“Nothing ever works right the first time. You have to make it work”
– Thomas Edison
I’m a bit jealous of designers who can see a sunset and translate that inspiration directly into a pattern. My design process is always considerably more drawn out, and I often end up with something that bears little resemblance to my original idea.
Here is an insider’s peek in to my design process from my most recent project, “The Springtide Collection”, published by Juniper Moon Farm. For this project, I agreed to make a collection of 4 designs featuring the publisher’s lace yarn. This was the first time I had to create multiple patterns by the same deadline, and honestly I was a little overwhelmed.
The first thing I did was create a long list of possibilities. This was purposefully a vague list, and included things like “crescent with border”, “bias knit garter stitch”, and “top down triangle”. At one point this list was over a dozen ideas. As I crossed off idea after idea, the “top down triangle” always survived the cuts. Top down triangles are fun to design, and the symmetrical shape is a particularly good way to show off lace stitches.
I knew from the beginning that I wanted to use 2 stitch patterns for this triangle – a small, geometric stitch for the body, and a larger border stitch. I remembered an intriguing 6 stitch pattern that I had found on Pinterest, and quickly worked a small swatch. I was quite pleased with how the large hole from the double yarn over contrasted with the smaller, single yarn over holes.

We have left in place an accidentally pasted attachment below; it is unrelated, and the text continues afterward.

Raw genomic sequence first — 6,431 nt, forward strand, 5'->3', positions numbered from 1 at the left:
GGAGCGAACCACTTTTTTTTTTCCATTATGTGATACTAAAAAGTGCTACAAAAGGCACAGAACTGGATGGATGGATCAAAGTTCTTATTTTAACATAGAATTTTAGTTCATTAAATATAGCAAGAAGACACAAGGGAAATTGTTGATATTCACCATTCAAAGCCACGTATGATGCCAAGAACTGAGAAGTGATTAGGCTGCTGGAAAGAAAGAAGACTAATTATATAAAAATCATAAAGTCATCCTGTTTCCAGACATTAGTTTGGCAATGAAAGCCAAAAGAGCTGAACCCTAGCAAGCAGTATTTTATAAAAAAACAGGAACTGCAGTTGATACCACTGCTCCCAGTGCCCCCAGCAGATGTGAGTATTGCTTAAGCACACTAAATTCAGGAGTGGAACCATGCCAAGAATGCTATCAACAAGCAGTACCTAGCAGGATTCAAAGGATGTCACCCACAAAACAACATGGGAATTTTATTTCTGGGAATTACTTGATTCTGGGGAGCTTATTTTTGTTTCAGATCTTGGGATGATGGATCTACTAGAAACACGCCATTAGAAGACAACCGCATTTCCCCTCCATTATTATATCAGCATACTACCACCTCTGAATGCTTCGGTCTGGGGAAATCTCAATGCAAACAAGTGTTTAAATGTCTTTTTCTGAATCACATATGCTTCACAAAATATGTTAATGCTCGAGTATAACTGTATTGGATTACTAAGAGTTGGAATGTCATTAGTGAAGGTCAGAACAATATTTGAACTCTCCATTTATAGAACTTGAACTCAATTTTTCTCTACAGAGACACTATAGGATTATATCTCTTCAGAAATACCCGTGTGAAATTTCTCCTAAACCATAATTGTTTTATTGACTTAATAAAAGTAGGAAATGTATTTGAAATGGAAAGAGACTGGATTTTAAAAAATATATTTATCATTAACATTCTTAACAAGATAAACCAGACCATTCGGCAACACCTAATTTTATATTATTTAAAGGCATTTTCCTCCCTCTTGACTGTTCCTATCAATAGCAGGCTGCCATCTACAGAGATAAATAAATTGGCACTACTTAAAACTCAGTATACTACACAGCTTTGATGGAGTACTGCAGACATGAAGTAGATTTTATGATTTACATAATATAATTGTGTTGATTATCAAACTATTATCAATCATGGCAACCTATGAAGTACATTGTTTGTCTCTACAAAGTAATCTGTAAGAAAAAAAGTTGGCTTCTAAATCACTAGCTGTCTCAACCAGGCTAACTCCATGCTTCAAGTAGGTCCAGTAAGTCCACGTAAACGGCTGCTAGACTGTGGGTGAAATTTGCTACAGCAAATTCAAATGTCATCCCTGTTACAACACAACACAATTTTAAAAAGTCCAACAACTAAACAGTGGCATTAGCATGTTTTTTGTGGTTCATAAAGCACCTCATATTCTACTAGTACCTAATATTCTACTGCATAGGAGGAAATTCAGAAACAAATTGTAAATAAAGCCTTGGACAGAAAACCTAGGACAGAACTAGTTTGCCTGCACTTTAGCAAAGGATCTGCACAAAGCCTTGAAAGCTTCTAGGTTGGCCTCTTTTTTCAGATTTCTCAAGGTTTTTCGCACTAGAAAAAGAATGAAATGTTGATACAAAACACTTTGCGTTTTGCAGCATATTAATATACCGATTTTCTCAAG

The double yarn over from this swatch reminded me of a border that I had seen on an old lace doily, which featured 3 large leaves shaped with double yarn overs. I thought this would make a great combination, so after decoding, tweaking, and combining the border with my small pattern, I smugly knit up a combined swatch, thinking I had this design basically finished. After blocking this larger swatch I gave it a critical eye, and didn’t like how the body stitch lost it’s geometric lines in the large scale. I should have known that I wouldn’t be happy with the end result when I kept losing my place while knitting. As my knitting time is often interrupted mid row (by a certain toddler!), it is very important to me that patterns are intuitive.
I decided to try enlarging the stitch pattern by 2 stitches. I liked how this preserved the look of the double vs. single yarn over holes, while emphasizing the diagonal lines.
This time I made a complete small scale shawl, to see how the two halves worked together. I also adjusted the final few rows, changed the edge stitches from garter stitch to 1 x 1 ribbing, and realized that using a 2 stitch center spine would make the whole thing easier to chart.
I was finally happy with this design, and able to move on with the full size sample. The final step of the design process, and one that often takes me a considerable amount of time, is finding a name. I keep an ongoing list of possible pattern names that includes interesting street names, literary characters, snippets of song lyrics, and anything else that catches my ear. As I was going down this list, the name Triolette immediately jumped out at me, as it ties in with the 3 leaf border. Triolette is a character in a short story by one of my favorite authors, Neil Gaiman.
As you can see, my design process includes more trial and error than brilliant flashes of inspiration. However, I’m delighted with the end result, and I hope you enjoyed this peek behind the curtain. You can find Triolette and the other 3 patterns (Kingwood, Zigmond, and Irima), on Ravelry.com.